Goodbye Colonialism, Farewell Feudalism
Our guest speaker Callum Christie, kindly agreed to provide a talk on his experiences in the Colonial Service whilst serving in Zambia and the Barotseland region of Africa during the late 50s, 60s and 70s. Callum was schooled in Aberdeen, eventually graduating from Aberdeen University in 1958 with a degree in Economics.
Following a preparatory year 1958-59, at Oxford University, Callum was selected for the British Colonial Service in Northern Rhodesia, which became independent in 1964 and renamed Zambia. He served as a Provincial Administrator in the Barotseland and other areas in Northern Rhodesia, and from 1970 as the Economist in the Economic Planning Office of Lusaka, the capital of Zambia.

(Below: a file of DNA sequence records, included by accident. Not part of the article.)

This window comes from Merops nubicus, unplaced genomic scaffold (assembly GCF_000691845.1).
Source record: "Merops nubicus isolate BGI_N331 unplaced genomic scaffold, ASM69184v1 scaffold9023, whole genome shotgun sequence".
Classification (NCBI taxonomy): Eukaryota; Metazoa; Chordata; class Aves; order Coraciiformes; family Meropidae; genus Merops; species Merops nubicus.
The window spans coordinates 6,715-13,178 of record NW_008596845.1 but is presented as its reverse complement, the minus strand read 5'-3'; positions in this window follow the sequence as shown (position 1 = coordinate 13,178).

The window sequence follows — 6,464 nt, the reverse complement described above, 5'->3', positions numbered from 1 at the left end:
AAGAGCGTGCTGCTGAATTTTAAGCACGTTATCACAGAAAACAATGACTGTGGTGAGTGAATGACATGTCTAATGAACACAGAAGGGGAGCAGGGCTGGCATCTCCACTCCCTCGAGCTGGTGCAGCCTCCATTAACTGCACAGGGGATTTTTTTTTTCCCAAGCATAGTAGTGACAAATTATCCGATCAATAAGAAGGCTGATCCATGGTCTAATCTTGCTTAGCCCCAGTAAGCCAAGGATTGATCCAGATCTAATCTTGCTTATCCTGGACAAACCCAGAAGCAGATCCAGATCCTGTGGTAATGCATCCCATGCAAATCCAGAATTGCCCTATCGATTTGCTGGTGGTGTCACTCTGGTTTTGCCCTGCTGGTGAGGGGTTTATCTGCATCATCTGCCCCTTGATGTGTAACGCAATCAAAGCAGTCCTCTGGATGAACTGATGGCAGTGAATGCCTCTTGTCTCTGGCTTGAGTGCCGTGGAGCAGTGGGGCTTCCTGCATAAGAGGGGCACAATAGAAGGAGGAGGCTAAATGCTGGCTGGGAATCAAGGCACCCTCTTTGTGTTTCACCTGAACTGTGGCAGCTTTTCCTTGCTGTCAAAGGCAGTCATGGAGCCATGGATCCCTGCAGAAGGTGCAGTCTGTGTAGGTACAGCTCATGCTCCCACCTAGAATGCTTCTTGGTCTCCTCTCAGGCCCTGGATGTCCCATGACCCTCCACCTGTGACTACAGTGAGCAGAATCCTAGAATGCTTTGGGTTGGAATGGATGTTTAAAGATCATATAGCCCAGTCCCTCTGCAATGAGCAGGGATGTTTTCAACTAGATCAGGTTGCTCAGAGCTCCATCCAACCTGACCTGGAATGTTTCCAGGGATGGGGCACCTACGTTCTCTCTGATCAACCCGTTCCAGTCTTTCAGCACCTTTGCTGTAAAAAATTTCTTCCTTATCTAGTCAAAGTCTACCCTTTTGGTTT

Callum described the last days of an African kingdom which was a British Protectorate for over 70 years. The rulers of Barotseland, in the remote west of Northern Rhodesia (now Zambia), had little idea of the political tsunami that was about to engulf them. Elsewhere in the country, a growing nationalist movement was soon to take power from the British and the white settlers and consequently from the traditional rulers of Barotseland. Callum entertained his audience with stories of his posting fresh from university in 1959 through his letters from home to family and friends and his extensive photographic library.
Charles Gray gave a worthy vote of thanks.